Gippsland bream the best in years
  |  First Published: November 2007

The bream fishing just keeps on amazing everyone here in the Gippy Lakes area.

It has certainly been very busy in the three big rivers, with plenty of boats on the water and anglers lining the banks from dawn till dusk. At one stage a few weeks ago, 45cm bream were turning up all over the place. There is much talk around the area about the fishing being the best in many years. Although it’s great to see the really big bream on the chew again, it is a little sad to see anglers filling eskies with those large breeders, particularly when the fish are on their spawning run.

Rivers on fire

Bait anglers have been having a ball recently, with bream readily taking frozen prawn, shrimp and sandworm. Again the Tambo is the standout river, with most bream being caught from the Rough Road area and up to the highway bridge. The absence of carp is another pleasing feature, and we can only hope these ferals were washed out to sea during the floods! It seems everyone wetting a line in this mighty river is not only catching nice bream, but good numbers of them.

The Mitchell has been fishing well down near the entrance, and land-based anglers are catching plenty. The Nicholson has had far less pressure and a few boats have returned with stories of smaller bags, but always with a mention of a big fish busted off. The run of fish has been astounding and I went for a look recently with a few new lures to try out.

Perch and bream on lures

I was given a few Evergreen lures to field test recently, and I reckon these are some of the most innovative lipless crankbaits to emerge from Japan so far. They are called Littlemax lures and will provide a new dimension to deep water breaming.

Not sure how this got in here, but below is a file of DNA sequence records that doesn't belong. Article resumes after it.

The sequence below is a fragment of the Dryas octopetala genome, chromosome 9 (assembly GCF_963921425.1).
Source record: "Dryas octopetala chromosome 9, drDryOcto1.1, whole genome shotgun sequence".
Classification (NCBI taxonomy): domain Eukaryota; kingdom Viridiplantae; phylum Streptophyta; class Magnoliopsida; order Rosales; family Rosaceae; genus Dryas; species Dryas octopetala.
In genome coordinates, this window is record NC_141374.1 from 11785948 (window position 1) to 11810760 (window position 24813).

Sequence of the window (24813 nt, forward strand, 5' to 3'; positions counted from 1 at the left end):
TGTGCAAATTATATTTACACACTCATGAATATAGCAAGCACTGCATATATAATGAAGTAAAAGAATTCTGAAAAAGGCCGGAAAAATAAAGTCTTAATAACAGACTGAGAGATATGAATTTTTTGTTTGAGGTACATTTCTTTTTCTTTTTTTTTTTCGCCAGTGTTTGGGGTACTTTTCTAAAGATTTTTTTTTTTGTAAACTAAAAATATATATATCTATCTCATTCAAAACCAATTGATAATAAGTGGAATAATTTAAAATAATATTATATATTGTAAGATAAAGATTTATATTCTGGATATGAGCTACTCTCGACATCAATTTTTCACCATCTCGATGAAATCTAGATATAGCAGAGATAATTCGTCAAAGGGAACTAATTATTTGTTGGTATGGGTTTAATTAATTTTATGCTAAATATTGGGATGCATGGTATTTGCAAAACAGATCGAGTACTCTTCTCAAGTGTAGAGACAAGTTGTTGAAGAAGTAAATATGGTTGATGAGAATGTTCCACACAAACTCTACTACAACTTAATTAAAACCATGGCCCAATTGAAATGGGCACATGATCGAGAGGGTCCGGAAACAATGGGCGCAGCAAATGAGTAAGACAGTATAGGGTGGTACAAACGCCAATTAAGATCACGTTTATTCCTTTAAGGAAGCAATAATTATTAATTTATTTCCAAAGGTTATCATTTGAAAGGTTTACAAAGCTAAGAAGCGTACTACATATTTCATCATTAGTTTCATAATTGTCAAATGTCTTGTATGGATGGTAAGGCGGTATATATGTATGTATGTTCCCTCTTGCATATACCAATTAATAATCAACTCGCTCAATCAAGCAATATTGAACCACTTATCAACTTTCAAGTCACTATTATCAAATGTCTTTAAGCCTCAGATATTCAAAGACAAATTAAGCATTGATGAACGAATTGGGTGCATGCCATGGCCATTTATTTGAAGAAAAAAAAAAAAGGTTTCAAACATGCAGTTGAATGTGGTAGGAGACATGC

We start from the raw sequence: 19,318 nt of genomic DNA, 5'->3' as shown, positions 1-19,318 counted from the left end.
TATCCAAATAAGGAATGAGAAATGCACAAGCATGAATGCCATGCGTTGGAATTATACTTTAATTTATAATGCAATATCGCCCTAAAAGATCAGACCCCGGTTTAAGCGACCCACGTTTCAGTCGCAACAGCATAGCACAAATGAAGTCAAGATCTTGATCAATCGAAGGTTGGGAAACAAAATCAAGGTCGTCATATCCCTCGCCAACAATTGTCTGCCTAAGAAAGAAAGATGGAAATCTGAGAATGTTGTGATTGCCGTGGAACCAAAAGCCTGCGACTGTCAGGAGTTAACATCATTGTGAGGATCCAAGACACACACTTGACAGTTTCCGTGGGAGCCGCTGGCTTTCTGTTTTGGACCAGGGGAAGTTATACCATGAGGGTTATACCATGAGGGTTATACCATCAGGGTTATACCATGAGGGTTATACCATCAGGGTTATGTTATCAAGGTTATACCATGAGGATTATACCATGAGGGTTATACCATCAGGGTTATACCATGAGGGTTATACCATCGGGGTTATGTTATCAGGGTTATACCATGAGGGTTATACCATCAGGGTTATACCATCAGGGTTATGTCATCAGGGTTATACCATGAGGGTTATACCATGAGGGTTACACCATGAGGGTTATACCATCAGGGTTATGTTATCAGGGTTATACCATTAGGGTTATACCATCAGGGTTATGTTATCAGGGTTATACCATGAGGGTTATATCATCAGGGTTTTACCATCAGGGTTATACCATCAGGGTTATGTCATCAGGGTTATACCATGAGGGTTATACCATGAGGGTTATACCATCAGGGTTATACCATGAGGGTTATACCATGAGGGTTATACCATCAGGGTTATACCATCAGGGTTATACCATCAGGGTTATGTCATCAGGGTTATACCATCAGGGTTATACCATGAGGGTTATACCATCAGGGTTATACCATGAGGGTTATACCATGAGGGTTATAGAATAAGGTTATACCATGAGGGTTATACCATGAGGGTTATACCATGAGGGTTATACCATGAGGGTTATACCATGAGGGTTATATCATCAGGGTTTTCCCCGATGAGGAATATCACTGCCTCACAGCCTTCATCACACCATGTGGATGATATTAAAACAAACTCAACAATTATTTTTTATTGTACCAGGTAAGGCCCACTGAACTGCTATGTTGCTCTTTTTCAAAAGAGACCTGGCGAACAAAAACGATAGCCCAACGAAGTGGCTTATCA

I found eight fish during my session, and five of them were estuary perch. There were no record breakers amongst them, with the biggest around 38cm, but it was interesting to use the new Littlemax lures.

Anthony Havers was on the water the day before me and had a great session, landing 25 bream on lure and bait. He set a new ‘PB’ with a 47cm bream that weighed 2 kg – but the biggest bream landed since the floods was an absolute monster of 56cm and hit the scales at nearly 3kg!

Lost and found?

I have to recount a funny story while I was on the water recently. While drifting along casting a few lures, I found a rod floating out in the middle of the river. The reel was still attached and the line disappeared into the depths. After winding up the slack, I found myself attached to a fish! After releasing a 35cm bream, I found the owner making plenty of noise from the bank and returned the outfit to Michael Pain who was most grateful. He explained that his rod had been dragged into the water while unattended. It seems he was distracted by Fisheries officers checking his licence.

As you can imagine, his four mates found the whole ordeal rather amusing. I was even offered a complimentary beer for my efforts, and they reckoned I should even add that fish to my tally of 8 for the day – after all, I was the one who landed it!


I’ve received numerous e-mails from Steve Gash who has been chasing mulloway in the Gippy Lakes. Originally from NSW, Steve has moved to the area and tried the skills he used up north to try and catch a few southern jewies. Not even knowing if these estuary giants lived in these parts, he thought of giving it a bash regardless. On his first outing one night, he incredibly landed two jewies in the Mitchell ‘somewhere’. They weighed 3kg and a very nice 7kg.


I don’t usually make comment on offshore matters here, but I thought this was also worth a mention. Steve Gash has e-mailed me with reports of his first offshore ventures since moving to Lucknow from NSW. Taking off from Lakes Entrance, Steve and his brother Jim decided to see what the fishing was like out in Bass Strait. They landed about 30 snapper on soft plastics, four nannygai and a morwong. Not a bad effort Steve, and for a fella new to the area you’ve certainly made your mark in no time flat.

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